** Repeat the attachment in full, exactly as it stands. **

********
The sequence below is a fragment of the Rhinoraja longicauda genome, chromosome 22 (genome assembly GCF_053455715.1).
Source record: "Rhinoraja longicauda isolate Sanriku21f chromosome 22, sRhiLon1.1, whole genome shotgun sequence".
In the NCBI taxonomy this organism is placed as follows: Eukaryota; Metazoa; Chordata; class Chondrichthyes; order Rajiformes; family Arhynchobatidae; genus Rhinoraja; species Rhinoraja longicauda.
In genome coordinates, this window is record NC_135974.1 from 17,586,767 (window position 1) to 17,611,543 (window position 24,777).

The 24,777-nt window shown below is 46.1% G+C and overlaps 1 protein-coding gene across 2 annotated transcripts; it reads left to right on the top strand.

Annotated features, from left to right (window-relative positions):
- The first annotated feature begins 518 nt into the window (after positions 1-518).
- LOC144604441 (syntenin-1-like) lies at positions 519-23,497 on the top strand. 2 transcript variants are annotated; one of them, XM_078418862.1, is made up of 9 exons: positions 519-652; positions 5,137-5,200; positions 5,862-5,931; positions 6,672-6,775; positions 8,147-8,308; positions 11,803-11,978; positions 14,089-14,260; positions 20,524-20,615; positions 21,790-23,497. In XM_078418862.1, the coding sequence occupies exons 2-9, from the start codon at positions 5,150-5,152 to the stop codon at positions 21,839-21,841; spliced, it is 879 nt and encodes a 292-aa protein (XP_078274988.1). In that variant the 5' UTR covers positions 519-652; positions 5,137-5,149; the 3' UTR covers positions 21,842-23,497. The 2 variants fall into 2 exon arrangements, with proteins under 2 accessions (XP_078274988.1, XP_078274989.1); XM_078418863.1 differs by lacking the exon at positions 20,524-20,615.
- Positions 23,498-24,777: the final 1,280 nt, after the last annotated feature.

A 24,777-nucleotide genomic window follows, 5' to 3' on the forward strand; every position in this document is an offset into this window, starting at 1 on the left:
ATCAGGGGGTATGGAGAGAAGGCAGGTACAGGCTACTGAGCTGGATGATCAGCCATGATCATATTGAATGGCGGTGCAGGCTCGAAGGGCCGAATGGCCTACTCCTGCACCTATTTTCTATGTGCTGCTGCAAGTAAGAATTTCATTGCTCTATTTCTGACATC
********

The sequence below is a fragment of the Rhinoraja longicauda genome, chromosome 22 (genome assembly GCF_053455715.1).
Source record: "Rhinoraja longicauda isolate Sanriku21f chromosome 22, sRhiLon1.1, whole genome shotgun sequence".
In the NCBI taxonomy this organism is placed as follows: Eukaryota; Metazoa; Chordata; class Chondrichthyes; order Rajiformes; family Arhynchobatidae; genus Rhinoraja; species Rhinoraja longicauda.
In genome coordinates, this window is record NC_135974.1 from 17,586,767 (window position 1) to 17,611,543 (window position 24,777).

The 24,777-nt window shown below is 46.1% G+C and overlaps 1 protein-coding gene across 2 annotated transcripts; it reads left to right on the top strand.

Annotated features, from left to right (window-relative positions):
- The first annotated feature begins 518 nt into the window (after positions 1-518).
- LOC144604441 (syntenin-1-like) lies at positions 519-23,497 on the top strand. 2 transcript variants are annotated; one of them, XM_078418862.1, is made up of 9 exons: positions 519-652; positions 5,137-5,200; positions 5,862-5,931; positions 6,672-6,775; positions 8,147-8,308; positions 11,803-11,978; positions 14,089-14,260; positions 20,524-20,615; positions 21,790-23,497. In XM_078418862.1, the coding sequence occupies exons 2-9, from the start codon at positions 5,150-5,152 to the stop codon at positions 21,839-21,841; spliced, it is 879 nt and encodes a 292-aa protein (XP_078274988.1). In that variant the 5' UTR covers positions 519-652; positions 5,137-5,149; the 3' UTR covers positions 21,842-23,497. The 2 variants fall into 2 exon arrangements, with proteins under 2 accessions (XP_078274988.1, XP_078274989.1); XM_078418863.1 differs by lacking the exon at positions 20,524-20,615.
- Positions 23,498-24,777: the final 1,280 nt, after the last annotated feature.

A 24,777-nucleotide genomic window follows, 5' to 3' on the forward strand; every position in this document is an offset into this window, starting at 1 on the left:
ATCAGGGGGTATGGAGAGAAGGCAGGTACAGGCTACTGAGCTGGATGATCAGCCATGATCATATTGAATGGCGGTGCAGGCTCGAAGGGCCGAATGGCCTACTCCTGCACCTATTTTCTATGTGCTGCTGCAAGTAAGAATTTCATTGCTCTATTTCTGACATC